Board Culture

Preserving the Distinction Between Management and Governance

Clarifying accountabilities is essential for high performance



By Stephen L. Mansfield

One of the most difficult aspects of effective governance is understanding the distinction between the roles of management and the board, and how that demarcation varies among different organizations. After three decades of working for boards and serving on many myself, I have learned that clarifying these roles is imperative to well-functioning organizations and their boards. Fundamentally, the distinction answers the questions: How do boards excel at governing without stepping into management? And how do CEOs ensure that boards have what they need from management in order to govern effectively?

Knowing how to govern well differs in many respects from knowing how to lead or manage an organization capably and is perhaps more art than science. Formal education and training, as well as daily practice, equips organizational managers and leaders for their roles. However, best-practice governance principles are perhaps less well studied and applied; and most of us who serve on boards evolve our governance skill sets over time through participation in periodic board and committee meetings.

Setting policy and direction for the organization, overseeing performance, imparting wisdom, fulfilling the fiduciary responsibilities implicit in governance — and equipping and supporting management to execute the board’s adopted strategy, mission and vision — is challenging work. Doing so without micromanaging the execution is in some respects unnatural and even more challenging, especially because most board members are themselves successful CEOs or senior executives of organizations and are usually “executors extraordinaire” in their own right.

I’ve always viewed governance as disproportionately owning the “why/what” and sharing the “when/where,” but relying on management for the “who/how” associated with organizational initiatives.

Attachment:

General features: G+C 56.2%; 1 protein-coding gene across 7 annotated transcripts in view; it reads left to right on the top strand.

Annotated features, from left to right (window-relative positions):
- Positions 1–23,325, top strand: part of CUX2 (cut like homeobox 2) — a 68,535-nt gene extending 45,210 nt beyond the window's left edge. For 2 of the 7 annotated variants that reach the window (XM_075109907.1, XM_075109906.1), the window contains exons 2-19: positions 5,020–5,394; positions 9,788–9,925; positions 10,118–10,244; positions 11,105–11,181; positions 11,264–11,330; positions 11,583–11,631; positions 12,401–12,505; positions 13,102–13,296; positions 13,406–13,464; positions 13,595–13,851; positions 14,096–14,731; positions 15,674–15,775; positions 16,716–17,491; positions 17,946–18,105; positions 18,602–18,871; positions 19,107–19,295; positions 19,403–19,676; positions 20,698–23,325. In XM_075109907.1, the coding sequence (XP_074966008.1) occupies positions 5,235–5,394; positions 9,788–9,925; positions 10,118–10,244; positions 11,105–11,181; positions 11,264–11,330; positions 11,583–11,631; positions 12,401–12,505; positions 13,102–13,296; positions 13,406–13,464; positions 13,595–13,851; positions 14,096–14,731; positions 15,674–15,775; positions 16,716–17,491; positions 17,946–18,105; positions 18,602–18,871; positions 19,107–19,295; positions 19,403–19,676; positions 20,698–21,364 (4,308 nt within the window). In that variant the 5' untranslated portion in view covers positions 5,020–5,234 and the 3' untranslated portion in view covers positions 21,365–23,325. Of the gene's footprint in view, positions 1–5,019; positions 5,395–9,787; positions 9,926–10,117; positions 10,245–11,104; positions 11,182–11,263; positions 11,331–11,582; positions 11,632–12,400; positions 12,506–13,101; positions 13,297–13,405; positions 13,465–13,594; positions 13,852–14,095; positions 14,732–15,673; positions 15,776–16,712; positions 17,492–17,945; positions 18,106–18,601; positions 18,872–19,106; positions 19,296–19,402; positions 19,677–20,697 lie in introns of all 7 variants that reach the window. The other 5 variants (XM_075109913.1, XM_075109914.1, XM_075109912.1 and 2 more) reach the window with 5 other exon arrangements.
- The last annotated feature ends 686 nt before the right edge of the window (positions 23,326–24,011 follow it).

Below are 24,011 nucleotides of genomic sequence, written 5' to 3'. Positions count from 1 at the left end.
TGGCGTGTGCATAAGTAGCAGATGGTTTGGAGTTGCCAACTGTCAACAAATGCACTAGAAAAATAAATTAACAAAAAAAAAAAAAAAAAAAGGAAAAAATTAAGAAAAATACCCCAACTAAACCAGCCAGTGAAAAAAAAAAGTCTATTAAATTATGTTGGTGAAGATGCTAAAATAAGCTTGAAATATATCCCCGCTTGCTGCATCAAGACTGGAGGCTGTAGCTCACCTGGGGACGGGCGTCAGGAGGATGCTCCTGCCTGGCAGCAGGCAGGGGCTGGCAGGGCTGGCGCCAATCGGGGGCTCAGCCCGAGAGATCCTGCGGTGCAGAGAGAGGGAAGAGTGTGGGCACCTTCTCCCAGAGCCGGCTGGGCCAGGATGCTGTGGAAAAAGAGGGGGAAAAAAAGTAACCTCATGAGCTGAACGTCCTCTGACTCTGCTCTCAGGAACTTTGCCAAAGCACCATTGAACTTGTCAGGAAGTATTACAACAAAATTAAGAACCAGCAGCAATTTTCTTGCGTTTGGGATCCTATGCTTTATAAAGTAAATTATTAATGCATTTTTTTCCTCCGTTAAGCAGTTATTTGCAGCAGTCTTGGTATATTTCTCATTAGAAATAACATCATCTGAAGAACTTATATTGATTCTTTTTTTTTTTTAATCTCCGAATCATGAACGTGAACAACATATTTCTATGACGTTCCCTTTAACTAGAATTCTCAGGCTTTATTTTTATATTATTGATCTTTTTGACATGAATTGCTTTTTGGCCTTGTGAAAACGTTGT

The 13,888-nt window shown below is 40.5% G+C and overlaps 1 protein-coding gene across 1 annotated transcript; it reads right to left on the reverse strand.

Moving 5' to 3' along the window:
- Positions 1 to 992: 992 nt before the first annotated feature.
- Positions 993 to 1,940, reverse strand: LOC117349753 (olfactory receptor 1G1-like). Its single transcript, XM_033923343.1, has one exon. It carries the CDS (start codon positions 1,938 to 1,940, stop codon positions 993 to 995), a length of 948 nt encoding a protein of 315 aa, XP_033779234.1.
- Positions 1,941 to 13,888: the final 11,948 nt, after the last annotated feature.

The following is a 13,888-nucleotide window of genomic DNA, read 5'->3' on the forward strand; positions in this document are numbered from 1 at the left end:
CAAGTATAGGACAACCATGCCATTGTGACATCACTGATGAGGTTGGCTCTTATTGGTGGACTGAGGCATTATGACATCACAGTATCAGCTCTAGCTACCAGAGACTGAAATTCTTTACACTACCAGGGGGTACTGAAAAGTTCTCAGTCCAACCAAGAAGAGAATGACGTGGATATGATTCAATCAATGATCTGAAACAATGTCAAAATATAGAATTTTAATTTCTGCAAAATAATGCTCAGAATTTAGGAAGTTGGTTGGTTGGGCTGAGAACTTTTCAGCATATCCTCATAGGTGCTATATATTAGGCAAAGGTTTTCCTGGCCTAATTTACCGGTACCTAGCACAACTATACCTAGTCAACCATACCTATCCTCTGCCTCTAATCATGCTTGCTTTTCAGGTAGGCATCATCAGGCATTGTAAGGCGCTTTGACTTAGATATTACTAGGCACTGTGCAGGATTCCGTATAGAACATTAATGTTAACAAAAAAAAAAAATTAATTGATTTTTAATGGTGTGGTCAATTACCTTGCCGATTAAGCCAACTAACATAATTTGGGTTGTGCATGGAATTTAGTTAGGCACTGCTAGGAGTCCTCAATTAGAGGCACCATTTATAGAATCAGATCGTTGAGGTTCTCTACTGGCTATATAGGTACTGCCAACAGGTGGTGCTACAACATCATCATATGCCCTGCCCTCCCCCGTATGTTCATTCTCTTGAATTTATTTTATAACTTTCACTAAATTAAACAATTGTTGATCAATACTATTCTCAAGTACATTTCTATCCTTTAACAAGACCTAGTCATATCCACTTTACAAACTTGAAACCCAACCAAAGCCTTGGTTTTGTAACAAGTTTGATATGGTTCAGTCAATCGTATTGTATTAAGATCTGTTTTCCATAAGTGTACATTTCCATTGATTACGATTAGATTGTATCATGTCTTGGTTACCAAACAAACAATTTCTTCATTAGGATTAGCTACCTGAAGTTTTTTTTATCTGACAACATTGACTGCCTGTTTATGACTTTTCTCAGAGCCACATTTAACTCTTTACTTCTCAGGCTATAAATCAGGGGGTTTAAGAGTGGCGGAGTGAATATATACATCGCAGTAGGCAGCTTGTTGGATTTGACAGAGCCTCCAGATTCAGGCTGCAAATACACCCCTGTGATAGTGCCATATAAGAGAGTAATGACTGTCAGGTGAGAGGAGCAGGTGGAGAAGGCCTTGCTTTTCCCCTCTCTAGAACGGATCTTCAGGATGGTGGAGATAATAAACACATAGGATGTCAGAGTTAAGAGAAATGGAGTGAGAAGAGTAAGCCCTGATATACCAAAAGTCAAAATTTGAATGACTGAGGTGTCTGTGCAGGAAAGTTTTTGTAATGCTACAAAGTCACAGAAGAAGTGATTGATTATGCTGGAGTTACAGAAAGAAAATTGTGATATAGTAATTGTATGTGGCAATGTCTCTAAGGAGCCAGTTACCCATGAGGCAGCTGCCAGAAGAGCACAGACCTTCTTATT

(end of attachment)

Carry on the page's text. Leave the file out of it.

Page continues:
It’s understandable, therefore, that some board members are uncomfortable with executing through management while holding management accountable to deliver desired results; yet effectively discharging this role is central to effective governance. I’ve always viewed governance as disproportionately owning the “why/what” and sharing the “when/where,” but relying on management for the “who/how” associated with organizational initiatives.

Defining the Distinction at Methodist Health System

While the board and management share overall responsibility for organizational leadership, essential duties can and must be clearly defined as either the board’s or management’s responsibility.

As CEO of Methodist Health System, I’ve developed a grid to define roles for governance, leadership, and management in working through major organizational initiatives. This grid seeks to create a clear distinction and identify optimal roles for governance and management in each area.

For example, consider the development and implementation of the organization’s strategic plan. While the board is heavily involved in developing an aspirational strategy, based on our system’s stated mission and vision, management must establish an operating model and develop a team capable of executing the plan effectively. In my view, it is unhealthy for the organization if management develops the strategic plan without sufficient input and guidance from the board; and likewise, the board oversteps its responsibility if it dips down into actual execution of the plan.